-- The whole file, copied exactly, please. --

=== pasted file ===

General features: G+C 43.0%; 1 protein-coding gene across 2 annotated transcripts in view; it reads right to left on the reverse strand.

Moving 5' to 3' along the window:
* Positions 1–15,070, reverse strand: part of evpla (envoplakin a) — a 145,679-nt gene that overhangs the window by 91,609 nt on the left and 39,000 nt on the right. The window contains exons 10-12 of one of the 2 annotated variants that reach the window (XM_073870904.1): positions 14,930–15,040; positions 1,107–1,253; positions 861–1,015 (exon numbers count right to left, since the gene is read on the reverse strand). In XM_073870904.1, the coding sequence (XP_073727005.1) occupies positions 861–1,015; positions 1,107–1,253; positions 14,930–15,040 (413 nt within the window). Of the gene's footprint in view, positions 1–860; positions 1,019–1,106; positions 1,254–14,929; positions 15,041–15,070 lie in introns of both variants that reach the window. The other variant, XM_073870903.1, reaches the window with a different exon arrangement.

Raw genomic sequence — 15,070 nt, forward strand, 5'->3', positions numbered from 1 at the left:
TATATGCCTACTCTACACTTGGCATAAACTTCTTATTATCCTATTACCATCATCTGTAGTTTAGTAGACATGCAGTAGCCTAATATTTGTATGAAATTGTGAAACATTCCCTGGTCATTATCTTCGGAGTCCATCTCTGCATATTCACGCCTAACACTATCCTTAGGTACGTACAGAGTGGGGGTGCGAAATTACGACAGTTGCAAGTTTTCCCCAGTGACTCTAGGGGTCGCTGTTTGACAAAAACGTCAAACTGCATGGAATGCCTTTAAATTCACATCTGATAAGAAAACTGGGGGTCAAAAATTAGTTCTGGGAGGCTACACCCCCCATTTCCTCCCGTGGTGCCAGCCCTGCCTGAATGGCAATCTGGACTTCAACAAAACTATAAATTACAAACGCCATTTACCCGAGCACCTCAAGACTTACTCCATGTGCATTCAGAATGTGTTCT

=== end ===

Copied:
General features: G+C 43.0%; 1 protein-coding gene across 2 annotated transcripts in view; it reads right to left on the reverse strand.

Moving 5' to 3' along the window:
* Positions 1–15,070, reverse strand: part of evpla (envoplakin a) — a 145,679-nt gene that overhangs the window by 91,609 nt on the left and 39,000 nt on the right. The window contains exons 10-12 of one of the 2 annotated variants that reach the window (XM_073870904.1): positions 14,930–15,040; positions 1,107–1,253; positions 861–1,015 (exon numbers count right to left, since the gene is read on the reverse strand). In XM_073870904.1, the coding sequence (XP_073727005.1) occupies positions 861–1,015; positions 1,107–1,253; positions 14,930–15,040 (413 nt within the window). Of the gene's footprint in view, positions 1–860; positions 1,019–1,106; positions 1,254–14,929; positions 15,041–15,070 lie in introns of both variants that reach the window. The other variant, XM_073870903.1, reaches the window with a different exon arrangement.

Raw genomic sequence — 15,070 nt, forward strand, 5'->3', positions numbered from 1 at the left:
TATATGCCTACTCTACACTTGGCATAAACTTCTTATTATCCTATTACCATCATCTGTAGTTTAGTAGACATGCAGTAGCCTAATATTTGTATGAAATTGTGAAACATTCCCTGGTCATTATCTTCGGAGTCCATCTCTGCATATTCACGCCTAACACTATCCTTAGGTACGTACAGAGTGGGGGTGCGAAATTACGACAGTTGCAAGTTTTCCCCAGTGACTCTAGGGGTCGCTGTTTGACAAAAACGTCAAACTGCATGGAATGCCTTTAAATTCACATCTGATAAGAAAACTGGGGGTCAAAAATTAGTTCTGGGAGGCTACACCCCCCATTTCCTCCCGTGGTGCCAGCCCTGCCTGAATGGCAATCTGGACTTCAACAAAACTATAAATTACAAACGCCATTTACCCGAGCACCTCAAGACTTACTCCATGTGCATTCAGAATGTGTTCT